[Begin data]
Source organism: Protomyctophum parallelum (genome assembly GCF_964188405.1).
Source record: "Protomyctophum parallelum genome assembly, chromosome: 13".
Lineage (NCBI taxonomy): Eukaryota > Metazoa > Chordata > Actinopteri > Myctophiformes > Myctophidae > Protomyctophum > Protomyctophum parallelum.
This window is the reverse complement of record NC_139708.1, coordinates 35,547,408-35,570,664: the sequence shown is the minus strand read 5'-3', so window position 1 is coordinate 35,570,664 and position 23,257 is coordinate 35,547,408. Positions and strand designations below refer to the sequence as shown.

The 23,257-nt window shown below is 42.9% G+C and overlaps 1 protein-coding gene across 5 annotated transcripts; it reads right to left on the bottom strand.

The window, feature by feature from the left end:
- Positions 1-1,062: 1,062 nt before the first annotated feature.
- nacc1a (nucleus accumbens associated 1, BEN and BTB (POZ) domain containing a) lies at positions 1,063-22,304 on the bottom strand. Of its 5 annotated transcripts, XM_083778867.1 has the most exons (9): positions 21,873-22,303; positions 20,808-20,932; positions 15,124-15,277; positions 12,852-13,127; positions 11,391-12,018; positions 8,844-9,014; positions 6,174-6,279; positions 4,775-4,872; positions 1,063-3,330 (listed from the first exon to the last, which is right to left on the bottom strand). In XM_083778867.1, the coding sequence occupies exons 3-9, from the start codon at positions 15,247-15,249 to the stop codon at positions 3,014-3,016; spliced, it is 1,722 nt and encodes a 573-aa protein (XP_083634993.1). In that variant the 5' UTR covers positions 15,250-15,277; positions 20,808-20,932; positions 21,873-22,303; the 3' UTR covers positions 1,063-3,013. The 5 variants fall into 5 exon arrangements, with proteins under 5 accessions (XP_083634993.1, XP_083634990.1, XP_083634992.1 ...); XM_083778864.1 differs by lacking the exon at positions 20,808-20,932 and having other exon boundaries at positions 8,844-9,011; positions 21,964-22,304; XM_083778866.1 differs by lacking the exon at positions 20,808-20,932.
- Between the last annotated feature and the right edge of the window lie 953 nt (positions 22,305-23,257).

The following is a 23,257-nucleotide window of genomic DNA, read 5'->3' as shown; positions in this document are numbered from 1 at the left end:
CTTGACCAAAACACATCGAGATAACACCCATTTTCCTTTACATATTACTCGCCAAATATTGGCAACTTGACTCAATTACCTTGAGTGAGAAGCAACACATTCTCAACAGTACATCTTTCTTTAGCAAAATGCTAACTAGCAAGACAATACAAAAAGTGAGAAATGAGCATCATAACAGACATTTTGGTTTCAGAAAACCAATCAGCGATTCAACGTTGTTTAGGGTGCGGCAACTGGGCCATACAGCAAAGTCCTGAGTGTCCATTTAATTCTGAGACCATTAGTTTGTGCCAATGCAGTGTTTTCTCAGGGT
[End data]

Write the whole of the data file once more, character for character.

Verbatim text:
Source organism: Protomyctophum parallelum (genome assembly GCF_964188405.1).
Source record: "Protomyctophum parallelum genome assembly, chromosome: 13".
Lineage (NCBI taxonomy): Eukaryota > Metazoa > Chordata > Actinopteri > Myctophiformes > Myctophidae > Protomyctophum > Protomyctophum parallelum.
This window is the reverse complement of record NC_139708.1, coordinates 35,547,408-35,570,664: the sequence shown is the minus strand read 5'-3', so window position 1 is coordinate 35,570,664 and position 23,257 is coordinate 35,547,408. Positions and strand designations below refer to the sequence as shown.

The 23,257-nt window shown below is 42.9% G+C and overlaps 1 protein-coding gene across 5 annotated transcripts; it reads right to left on the bottom strand.

The window, feature by feature from the left end:
- Positions 1-1,062: 1,062 nt before the first annotated feature.
- nacc1a (nucleus accumbens associated 1, BEN and BTB (POZ) domain containing a) lies at positions 1,063-22,304 on the bottom strand. Of its 5 annotated transcripts, XM_083778867.1 has the most exons (9): positions 21,873-22,303; positions 20,808-20,932; positions 15,124-15,277; positions 12,852-13,127; positions 11,391-12,018; positions 8,844-9,014; positions 6,174-6,279; positions 4,775-4,872; positions 1,063-3,330 (listed from the first exon to the last, which is right to left on the bottom strand). In XM_083778867.1, the coding sequence occupies exons 3-9, from the start codon at positions 15,247-15,249 to the stop codon at positions 3,014-3,016; spliced, it is 1,722 nt and encodes a 573-aa protein (XP_083634993.1). In that variant the 5' UTR covers positions 15,250-15,277; positions 20,808-20,932; positions 21,873-22,303; the 3' UTR covers positions 1,063-3,013. The 5 variants fall into 5 exon arrangements, with proteins under 5 accessions (XP_083634993.1, XP_083634990.1, XP_083634992.1 ...); XM_083778864.1 differs by lacking the exon at positions 20,808-20,932 and having other exon boundaries at positions 8,844-9,011; positions 21,964-22,304; XM_083778866.1 differs by lacking the exon at positions 20,808-20,932.
- Between the last annotated feature and the right edge of the window lie 953 nt (positions 22,305-23,257).

The following is a 23,257-nucleotide window of genomic DNA, read 5'->3' as shown; positions in this document are numbered from 1 at the left end:
CTTGACCAAAACACATCGAGATAACACCCATTTTCCTTTACATATTACTCGCCAAATATTGGCAACTTGACTCAATTACCTTGAGTGAGAAGCAACACATTCTCAACAGTACATCTTTCTTTAGCAAAATGCTAACTAGCAAGACAATACAAAAAGTGAGAAATGAGCATCATAACAGACATTTTGGTTTCAGAAAACCAATCAGCGATTCAACGTTGTTTAGGGTGCGGCAACTGGGCCATACAGCAAAGTCCTGAGTGTCCATTTAATTCTGAGACCATTAGTTTGTGCCAATGCAGTGTTTTCTCAGGGT